The earliest purpose-built fishing vessels were designed and made by David Allan in Leith, Scotland in March 1875, when he converted a drifter to steam power. In 1877, he built. Steam trawlers were introduced at Hull in the 1880s. In 1890 it was estimated; the steam drifter was not used in the herring fishery until 1897. The last sailing fishing trawler was built in 1925 in Grimsby. Trawler designs adapted as the way they were powered changed from sail to coal-fired steam by World War I to diesel and turbines by the end of World War II. In 1931, the first powered drum was created by Laurie Jarelainen; the drum was a circular device, set to the side of the boat and would draw in the nets. Since World War II, radio navigation aids and fish finders have been used; the first trawlers fished over the side, rather than over the stern. The first purpose-built stern trawler was Fairtry built-in 1953 at Scotland; the ship was much larger than any other trawlers in operation and inaugurated the era of the'super trawler'.

As the ship pulled its nets over the stern, it could lift out a much greater haul of up to 60 tons. The ship served as a basis for the expansion of'super trawlers' around the world in the following decades; the early ev

Gable Mansion

The Gable Mansion is a Victorian mansion in Woodland, listed as a California Historical Landmark, built in 1885 for Amos and Harvey Gable, two Yolo County pioneers and ranchers. The Gable brothers, Amos W. and Harvey C. Gable, had the home designed and built for them at 659 First Street by Edward Carlton "Carl" Gilbert, the owner of the Woodland firm Gilbert & Sons, for $16,000. U. C. Davis Art History Professor, Joseph Baird, a former professor of art history at the University of California, has described it as "a locally unique variant of the Stick style of Victorian architecture in vogue in the 1880s"; the first floor plan of the Gable Mansion includes a central "stair hall" that has a curved stairway visible from the front entrance. The second story has several bedrooms and the third story was an attic, it has since been remodeled into living space. An elevation and first-floor plan of the Gable Mansion, published by Gilbert in the October 1887 edition of the California Architect and Building News, a trade journal of the American Institute of Architects' San Francisco chapter, show similarities with another house published several years earlier.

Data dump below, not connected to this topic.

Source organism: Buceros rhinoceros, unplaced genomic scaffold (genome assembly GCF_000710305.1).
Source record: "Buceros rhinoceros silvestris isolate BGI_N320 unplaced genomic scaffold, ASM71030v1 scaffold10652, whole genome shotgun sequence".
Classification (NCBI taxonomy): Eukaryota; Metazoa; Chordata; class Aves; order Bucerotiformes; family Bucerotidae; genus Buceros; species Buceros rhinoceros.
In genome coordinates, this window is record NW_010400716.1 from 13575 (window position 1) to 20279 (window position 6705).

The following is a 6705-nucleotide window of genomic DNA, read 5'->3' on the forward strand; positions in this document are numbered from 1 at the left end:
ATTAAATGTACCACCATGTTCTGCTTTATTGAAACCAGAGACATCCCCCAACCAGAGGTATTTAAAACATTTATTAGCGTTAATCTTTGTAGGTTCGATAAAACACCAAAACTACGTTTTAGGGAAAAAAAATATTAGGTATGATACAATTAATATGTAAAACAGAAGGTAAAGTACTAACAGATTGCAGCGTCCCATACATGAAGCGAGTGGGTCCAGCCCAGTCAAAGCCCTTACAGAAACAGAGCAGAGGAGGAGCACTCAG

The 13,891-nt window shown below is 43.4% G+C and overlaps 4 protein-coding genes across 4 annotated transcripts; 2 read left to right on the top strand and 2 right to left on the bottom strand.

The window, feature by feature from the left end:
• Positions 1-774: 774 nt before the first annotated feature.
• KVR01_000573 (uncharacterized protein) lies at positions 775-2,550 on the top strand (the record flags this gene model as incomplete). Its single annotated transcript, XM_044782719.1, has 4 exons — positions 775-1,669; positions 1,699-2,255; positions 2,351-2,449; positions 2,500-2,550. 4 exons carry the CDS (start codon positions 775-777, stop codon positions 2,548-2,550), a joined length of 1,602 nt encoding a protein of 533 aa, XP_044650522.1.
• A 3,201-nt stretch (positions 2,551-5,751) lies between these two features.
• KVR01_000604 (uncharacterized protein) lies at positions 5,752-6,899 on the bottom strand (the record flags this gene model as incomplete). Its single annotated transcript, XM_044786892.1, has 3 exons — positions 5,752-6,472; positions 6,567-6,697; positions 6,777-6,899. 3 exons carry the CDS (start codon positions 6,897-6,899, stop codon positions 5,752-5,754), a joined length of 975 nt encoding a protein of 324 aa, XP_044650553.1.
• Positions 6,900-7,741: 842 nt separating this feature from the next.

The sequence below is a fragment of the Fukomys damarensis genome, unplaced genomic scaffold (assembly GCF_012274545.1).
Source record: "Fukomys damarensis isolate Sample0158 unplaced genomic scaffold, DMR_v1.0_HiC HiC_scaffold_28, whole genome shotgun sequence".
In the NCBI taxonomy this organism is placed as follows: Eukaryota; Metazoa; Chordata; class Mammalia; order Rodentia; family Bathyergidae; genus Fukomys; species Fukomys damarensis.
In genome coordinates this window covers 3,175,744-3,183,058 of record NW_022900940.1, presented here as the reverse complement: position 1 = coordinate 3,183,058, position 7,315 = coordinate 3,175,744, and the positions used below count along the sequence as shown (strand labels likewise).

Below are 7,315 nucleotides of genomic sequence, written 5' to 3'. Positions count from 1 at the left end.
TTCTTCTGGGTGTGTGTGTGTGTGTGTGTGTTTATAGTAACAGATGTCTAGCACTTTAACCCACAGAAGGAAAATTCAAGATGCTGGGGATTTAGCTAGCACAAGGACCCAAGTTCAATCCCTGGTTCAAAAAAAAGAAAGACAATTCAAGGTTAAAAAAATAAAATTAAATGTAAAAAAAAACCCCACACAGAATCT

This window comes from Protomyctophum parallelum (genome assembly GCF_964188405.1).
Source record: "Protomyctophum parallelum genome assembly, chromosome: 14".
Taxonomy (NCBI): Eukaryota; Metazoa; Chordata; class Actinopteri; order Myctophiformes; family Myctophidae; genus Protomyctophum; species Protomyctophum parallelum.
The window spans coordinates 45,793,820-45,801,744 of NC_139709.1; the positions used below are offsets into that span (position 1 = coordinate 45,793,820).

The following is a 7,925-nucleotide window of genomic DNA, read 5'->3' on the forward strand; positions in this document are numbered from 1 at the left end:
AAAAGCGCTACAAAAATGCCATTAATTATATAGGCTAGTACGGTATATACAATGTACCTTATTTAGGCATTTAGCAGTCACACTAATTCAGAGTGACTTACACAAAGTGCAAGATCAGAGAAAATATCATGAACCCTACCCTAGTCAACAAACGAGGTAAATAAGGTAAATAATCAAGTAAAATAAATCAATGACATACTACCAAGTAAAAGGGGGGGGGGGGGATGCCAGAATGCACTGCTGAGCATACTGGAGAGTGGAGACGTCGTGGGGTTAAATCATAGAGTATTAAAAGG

During the 1970s and 1980s many Woodland residents began to restore historic residences south of Main Street. In 1972 Robert McWhirk purchased the Gable Mansion from the Gable estate and spent twenty years rehabilitating it; the house is decorated with murals. It was registered as a California State Landmark on September 13, 1973, as an example of 19th-century Victorian Italianate architecture and for being "one of the last of its style and proportion in California"

Retribution Gospel Choir

Retribution Gospel Choir is an indie rock band based in Duluth, Minnesota. Current members of the band include Alan Sparhawk and Steve Garrington, both of whom are in the band Low, Eric Pollard. Despite sharing the majority of their members, RGC's high-energy performance differs from Low's subdued, minimalist feel; until 2008, Matt Livingston bassist with Low, played bass for the band. Sparhawk's wife and Low bandmate Mimi Parker appears on vocals on one Retribution Gospel Choir track. Studio albumsRetribution Gospel Choir 2 3 EPsThe Revolution EP Appear onTwin Town High, Music Yearbook Volume 09 Leak- Volume #5 Alan Sparhawk - vocals, guitar Eric Pollard - drums, vocals Steve Garrington - bass Mimi Parker - vocals on "Breaker" Matt Livingston - bass Official website http://www.discogs.com/artist/Retribution+Gospel+Choir http://www.last.fm/music/Retribution+Gospel+Choir